Can the Clean Water Act help businesses make more money?

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Environmental regulations don’t alway have a negative effect on profits. A new study finds that the US Clean Water Act, when implemented in the right balance, can improve firms’ profitability.

Between January 1995 and June 2001, when chemical manufacturing companies faced stringent wastewater discharge limits, but not strict government monitoring, or vice versa, companies were able to increase profitability compared with companies simultaneously facing both loose limits and lax monitoring.

“If an environmental agency pushes hard on a pollution limit but does not monitor the limit too stringently, the agency creates a space in which companies can be creative and discover ways in which they can either market their environmental protection efforts to customers and secure a bigger market share or find less costly ways of manufacturing their products or dealing with waste,” says Dietrich Earnhart, an economics professor at the University of Kansas and lead author of the study published in the Journal of Regulatory Economics.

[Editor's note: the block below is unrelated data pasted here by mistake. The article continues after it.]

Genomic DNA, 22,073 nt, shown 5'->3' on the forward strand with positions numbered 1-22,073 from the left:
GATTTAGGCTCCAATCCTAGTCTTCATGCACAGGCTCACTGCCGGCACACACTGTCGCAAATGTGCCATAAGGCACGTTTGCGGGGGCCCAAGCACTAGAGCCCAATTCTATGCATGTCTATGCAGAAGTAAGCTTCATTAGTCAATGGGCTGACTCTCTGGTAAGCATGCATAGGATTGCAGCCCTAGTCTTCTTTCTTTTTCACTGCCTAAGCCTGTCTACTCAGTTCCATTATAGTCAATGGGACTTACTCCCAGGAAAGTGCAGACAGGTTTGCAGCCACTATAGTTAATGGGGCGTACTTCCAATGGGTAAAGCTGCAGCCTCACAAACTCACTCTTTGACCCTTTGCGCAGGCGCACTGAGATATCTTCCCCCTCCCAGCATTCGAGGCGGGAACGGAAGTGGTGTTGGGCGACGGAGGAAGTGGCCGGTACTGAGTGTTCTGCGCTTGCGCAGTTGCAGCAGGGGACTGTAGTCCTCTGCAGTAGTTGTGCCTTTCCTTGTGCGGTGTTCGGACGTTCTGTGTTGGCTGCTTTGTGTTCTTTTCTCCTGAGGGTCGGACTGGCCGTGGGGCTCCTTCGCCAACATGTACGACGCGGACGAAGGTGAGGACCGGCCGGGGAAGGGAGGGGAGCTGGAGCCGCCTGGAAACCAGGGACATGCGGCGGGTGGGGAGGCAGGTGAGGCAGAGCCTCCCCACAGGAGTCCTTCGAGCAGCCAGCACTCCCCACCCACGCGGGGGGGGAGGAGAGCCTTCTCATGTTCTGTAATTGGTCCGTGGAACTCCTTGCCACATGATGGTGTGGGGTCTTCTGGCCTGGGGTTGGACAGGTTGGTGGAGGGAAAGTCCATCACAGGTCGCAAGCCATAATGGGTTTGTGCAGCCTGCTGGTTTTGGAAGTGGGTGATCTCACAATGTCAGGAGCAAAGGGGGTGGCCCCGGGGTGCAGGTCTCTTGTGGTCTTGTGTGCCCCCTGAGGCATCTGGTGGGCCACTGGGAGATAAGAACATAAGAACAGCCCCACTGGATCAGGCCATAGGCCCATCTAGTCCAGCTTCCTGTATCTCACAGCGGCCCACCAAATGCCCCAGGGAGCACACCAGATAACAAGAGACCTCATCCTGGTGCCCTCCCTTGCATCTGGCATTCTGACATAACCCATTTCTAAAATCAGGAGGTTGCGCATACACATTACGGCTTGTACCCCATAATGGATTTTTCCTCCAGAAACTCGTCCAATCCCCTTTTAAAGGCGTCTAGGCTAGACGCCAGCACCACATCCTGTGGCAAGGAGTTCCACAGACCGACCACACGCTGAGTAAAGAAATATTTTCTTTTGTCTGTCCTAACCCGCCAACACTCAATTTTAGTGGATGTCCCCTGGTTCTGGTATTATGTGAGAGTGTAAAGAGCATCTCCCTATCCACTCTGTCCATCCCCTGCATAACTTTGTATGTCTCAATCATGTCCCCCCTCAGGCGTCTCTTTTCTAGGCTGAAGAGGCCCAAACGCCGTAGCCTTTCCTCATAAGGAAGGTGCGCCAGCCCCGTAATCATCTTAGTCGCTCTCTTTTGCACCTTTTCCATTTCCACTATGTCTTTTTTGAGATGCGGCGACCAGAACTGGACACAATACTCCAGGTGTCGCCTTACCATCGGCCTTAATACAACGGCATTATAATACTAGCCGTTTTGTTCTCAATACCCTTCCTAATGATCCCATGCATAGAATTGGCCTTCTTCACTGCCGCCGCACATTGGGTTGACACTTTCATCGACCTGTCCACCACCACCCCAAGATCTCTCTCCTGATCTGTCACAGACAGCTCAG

“The regulations put a different pair of glasses on companies; by looking through a new lens, companies get creative.”

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Earnhart and coauthor Dylan Rassier, an economist with the US Bureau of Economic Analysis, examined wastewater discharge limit and government monitoring inspection data from the Environmental Protection Agency’s Permit Compliance System database. They also looked at profitability data available for publicly traded firms from Securities and Exchange Commission filings.

They found when wastewater discharge limits were stringent and inspections were frequent, profits declined, which follows conventional economic thinking. However, under conditions when one was stronger than the other, profits improved, consistent with the Porter hypothesis, which asserts that properly designed environmental regulations motivate businesses to innovate, eventually increasing profitability.

Earnhart says it is plausible, by working to reduce the amount of discharged wastewater, firms became more thoughtful and assessed their operations more closely, finding new marketing opportunities or cheaper management practices.

“With a new perspective and with new information, these companies could find a way to defy conventional wisdom,” he says.

If there’s a win-win situation, Earnhart says, everyone should want to learn about it.

“Any agencies working on clean water or clean air regulations should be concerned about how they induce compliance and what the tradeoffs are,” he says.

Source: University of Kansas